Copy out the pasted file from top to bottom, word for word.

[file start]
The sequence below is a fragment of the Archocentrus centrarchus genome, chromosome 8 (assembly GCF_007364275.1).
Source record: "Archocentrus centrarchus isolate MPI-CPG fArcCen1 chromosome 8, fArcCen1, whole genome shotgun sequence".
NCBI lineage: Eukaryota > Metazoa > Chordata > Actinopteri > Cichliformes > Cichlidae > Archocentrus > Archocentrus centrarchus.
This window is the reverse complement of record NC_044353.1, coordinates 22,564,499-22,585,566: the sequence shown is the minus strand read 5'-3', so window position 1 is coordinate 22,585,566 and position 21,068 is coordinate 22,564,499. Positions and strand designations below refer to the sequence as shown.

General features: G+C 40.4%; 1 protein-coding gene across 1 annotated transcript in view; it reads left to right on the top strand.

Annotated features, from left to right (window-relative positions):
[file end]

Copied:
The sequence below is a fragment of the Archocentrus centrarchus genome, chromosome 8 (assembly GCF_007364275.1).
Source record: "Archocentrus centrarchus isolate MPI-CPG fArcCen1 chromosome 8, fArcCen1, whole genome shotgun sequence".
NCBI lineage: Eukaryota > Metazoa > Chordata > Actinopteri > Cichliformes > Cichlidae > Archocentrus > Archocentrus centrarchus.
This window is the reverse complement of record NC_044353.1, coordinates 22,564,499-22,585,566: the sequence shown is the minus strand read 5'-3', so window position 1 is coordinate 22,585,566 and position 21,068 is coordinate 22,564,499. Positions and strand designations below refer to the sequence as shown.

General features: G+C 40.4%; 1 protein-coding gene across 1 annotated transcript in view; it reads left to right on the top strand.

Annotated features, from left to right (window-relative positions):